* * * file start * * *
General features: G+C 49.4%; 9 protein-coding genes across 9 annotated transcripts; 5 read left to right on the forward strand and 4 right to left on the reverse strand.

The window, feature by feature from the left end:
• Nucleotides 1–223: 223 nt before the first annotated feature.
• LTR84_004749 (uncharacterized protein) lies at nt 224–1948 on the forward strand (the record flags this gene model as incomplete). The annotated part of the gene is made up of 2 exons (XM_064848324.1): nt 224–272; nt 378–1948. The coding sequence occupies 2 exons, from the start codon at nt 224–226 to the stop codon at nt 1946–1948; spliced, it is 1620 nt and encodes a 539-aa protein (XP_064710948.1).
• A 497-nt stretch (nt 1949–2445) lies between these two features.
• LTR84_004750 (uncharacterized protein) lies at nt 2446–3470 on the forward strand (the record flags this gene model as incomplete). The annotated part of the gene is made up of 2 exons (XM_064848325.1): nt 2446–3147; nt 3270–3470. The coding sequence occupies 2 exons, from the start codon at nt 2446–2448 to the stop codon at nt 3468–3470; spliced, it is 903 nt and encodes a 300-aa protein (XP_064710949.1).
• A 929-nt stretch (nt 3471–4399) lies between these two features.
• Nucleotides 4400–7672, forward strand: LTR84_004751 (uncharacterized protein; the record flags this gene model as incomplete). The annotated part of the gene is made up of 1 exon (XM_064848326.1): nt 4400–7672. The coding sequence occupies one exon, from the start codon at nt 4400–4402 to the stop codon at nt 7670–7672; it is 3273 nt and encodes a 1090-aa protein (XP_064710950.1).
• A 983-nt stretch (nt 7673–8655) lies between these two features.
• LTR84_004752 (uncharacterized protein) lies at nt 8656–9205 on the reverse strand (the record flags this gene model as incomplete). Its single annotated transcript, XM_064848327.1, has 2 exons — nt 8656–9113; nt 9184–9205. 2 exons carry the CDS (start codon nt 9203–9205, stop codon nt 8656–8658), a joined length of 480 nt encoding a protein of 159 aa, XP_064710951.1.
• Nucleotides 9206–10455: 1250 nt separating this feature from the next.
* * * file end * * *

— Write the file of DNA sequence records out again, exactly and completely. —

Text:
General features: G+C 49.4%; 9 protein-coding genes across 9 annotated transcripts; 5 read left to right on the forward strand and 4 right to left on the reverse strand.

The window, feature by feature from the left end:
• Nucleotides 1–223: 223 nt before the first annotated feature.
• LTR84_004749 (uncharacterized protein) lies at nt 224–1948 on the forward strand (the record flags this gene model as incomplete). The annotated part of the gene is made up of 2 exons (XM_064848324.1): nt 224–272; nt 378–1948. The coding sequence occupies 2 exons, from the start codon at nt 224–226 to the stop codon at nt 1946–1948; spliced, it is 1620 nt and encodes a 539-aa protein (XP_064710948.1).
• A 497-nt stretch (nt 1949–2445) lies between these two features.
• LTR84_004750 (uncharacterized protein) lies at nt 2446–3470 on the forward strand (the record flags this gene model as incomplete). The annotated part of the gene is made up of 2 exons (XM_064848325.1): nt 2446–3147; nt 3270–3470. The coding sequence occupies 2 exons, from the start codon at nt 2446–2448 to the stop codon at nt 3468–3470; spliced, it is 903 nt and encodes a 300-aa protein (XP_064710949.1).
• A 929-nt stretch (nt 3471–4399) lies between these two features.
• Nucleotides 4400–7672, forward strand: LTR84_004751 (uncharacterized protein; the record flags this gene model as incomplete). The annotated part of the gene is made up of 1 exon (XM_064848326.1): nt 4400–7672. The coding sequence occupies one exon, from the start codon at nt 4400–4402 to the stop codon at nt 7670–7672; it is 3273 nt and encodes a 1090-aa protein (XP_064710950.1).
• A 983-nt stretch (nt 7673–8655) lies between these two features.
• LTR84_004752 (uncharacterized protein) lies at nt 8656–9205 on the reverse strand (the record flags this gene model as incomplete). Its single annotated transcript, XM_064848327.1, has 2 exons — nt 8656–9113; nt 9184–9205. 2 exons carry the CDS (start codon nt 9203–9205, stop codon nt 8656–8658), a joined length of 480 nt encoding a protein of 159 aa, XP_064710951.1.
• Nucleotides 9206–10455: 1250 nt separating this feature from the next.